mongoose33

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Hi. Thanks for your response! I used a Wyeast Smackpack. 100b, dated March 17th. No starter as it recommended not to based on my SG. I think from now on I'll use a Whitelabs bike with a starter 100% of the time.
The type of yeast using Wyeast's nomenclature is a 4-digit number. 100b is the number of cells, i.e., 100 billion.

What type of yeast was it?

And as far as not needing a starter based on your SG, from where did that come? And what was the SG of your beer? Grain bill?

With these kinds of issues/concerns/problems, best to supply as much information as possible so we can zero-in on the problem. It saves questions such as these. :)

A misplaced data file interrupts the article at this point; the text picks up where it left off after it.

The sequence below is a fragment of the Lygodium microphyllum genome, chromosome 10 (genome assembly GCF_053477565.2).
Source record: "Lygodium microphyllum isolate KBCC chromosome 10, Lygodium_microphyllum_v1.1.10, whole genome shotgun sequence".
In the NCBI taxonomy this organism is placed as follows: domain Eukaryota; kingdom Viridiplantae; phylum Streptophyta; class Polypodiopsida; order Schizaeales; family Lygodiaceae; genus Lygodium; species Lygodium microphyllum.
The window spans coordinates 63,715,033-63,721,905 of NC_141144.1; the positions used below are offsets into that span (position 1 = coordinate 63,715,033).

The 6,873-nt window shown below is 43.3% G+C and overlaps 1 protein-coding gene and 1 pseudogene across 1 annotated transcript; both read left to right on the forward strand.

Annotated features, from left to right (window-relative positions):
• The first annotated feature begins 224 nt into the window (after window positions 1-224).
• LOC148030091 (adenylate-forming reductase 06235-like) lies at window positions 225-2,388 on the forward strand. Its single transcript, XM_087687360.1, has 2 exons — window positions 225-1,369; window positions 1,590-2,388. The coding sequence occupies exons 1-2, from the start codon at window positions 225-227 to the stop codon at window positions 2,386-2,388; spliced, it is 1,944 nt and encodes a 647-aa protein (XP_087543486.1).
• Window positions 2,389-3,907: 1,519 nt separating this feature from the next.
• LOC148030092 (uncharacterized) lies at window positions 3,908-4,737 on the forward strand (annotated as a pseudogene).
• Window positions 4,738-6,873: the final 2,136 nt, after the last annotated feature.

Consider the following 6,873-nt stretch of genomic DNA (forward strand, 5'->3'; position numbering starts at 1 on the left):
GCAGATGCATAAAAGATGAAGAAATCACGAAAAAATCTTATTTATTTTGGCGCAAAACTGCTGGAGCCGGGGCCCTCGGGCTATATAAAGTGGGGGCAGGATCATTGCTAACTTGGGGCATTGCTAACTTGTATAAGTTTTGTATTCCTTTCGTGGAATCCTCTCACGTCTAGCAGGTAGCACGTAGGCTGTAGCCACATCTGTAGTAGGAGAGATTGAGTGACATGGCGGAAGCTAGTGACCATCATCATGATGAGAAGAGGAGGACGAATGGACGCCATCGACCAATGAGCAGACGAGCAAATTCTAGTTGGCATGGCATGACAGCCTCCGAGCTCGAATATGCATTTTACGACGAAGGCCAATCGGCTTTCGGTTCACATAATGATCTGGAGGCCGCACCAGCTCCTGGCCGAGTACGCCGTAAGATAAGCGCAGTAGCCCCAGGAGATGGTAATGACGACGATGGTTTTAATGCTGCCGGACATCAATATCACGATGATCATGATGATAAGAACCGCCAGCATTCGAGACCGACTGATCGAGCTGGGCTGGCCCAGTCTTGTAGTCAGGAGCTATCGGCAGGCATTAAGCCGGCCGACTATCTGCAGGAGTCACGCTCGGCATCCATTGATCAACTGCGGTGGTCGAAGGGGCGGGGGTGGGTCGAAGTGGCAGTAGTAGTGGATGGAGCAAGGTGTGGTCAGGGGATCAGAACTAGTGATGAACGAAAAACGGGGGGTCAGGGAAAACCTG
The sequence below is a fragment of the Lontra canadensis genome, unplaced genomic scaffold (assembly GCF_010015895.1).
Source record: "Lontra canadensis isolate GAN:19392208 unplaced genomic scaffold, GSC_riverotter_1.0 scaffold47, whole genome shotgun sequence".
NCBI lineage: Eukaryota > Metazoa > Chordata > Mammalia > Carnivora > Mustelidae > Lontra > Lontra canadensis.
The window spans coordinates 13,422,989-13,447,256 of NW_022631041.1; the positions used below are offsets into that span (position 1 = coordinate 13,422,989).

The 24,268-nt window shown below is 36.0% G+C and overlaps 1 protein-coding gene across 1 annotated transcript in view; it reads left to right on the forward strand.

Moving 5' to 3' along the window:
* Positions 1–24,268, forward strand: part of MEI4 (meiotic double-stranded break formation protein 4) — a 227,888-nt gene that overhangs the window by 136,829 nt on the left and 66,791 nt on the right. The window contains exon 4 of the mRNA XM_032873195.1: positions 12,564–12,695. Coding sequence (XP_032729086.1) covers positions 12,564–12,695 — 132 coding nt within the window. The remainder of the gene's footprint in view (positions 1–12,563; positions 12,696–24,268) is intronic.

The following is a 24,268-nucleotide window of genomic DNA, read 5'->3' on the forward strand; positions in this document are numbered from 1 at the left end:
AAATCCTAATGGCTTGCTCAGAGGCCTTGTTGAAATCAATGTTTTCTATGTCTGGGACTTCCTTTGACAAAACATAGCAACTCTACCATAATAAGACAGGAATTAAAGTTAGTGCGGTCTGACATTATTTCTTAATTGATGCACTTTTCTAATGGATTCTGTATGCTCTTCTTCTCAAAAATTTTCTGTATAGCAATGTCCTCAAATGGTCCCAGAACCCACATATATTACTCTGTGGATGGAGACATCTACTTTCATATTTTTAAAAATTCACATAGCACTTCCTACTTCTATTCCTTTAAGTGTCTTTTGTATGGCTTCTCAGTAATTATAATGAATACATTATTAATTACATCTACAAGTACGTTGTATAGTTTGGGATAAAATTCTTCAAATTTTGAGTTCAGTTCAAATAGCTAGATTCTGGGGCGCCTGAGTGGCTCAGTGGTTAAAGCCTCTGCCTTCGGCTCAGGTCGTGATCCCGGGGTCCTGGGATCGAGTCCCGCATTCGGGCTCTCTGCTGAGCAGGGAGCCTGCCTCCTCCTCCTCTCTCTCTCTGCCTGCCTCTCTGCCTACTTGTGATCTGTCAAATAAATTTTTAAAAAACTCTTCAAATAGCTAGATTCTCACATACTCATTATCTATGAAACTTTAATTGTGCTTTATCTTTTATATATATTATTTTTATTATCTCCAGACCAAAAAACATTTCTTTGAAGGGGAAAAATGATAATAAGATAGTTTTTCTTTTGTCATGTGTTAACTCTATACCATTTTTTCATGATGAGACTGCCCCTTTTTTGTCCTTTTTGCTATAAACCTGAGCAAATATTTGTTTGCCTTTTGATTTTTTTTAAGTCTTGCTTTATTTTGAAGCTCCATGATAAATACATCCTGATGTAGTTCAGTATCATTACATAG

seatazzz

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I would loooooove to have a 60-65 degree basement to ferment in. As it is I have my garage which can get pretty warm. Our house is on a concrete slab so it gets stinky hot in the summer. +1 on placing your fermenter on a towel or a table; I would also suggest setting it in a tub with water. Even if you don't use a heat lamp or a fan (that's what I do) the temperature should stay more stable. Ales like to be at 65-70 (as mentioned above) so I am willing to bet if you had left it a day or two longer it would have been fine. Bubbles in the airlock are not finite proof of fermenting; I've made some good beers where I never saw airlock activity because the little buggers did their best work when I wasn't around. Kinda like how horses and dogs (and women, like myself) will go into labor in the wee sma's when you least expect it.
 
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MSUCatBrewer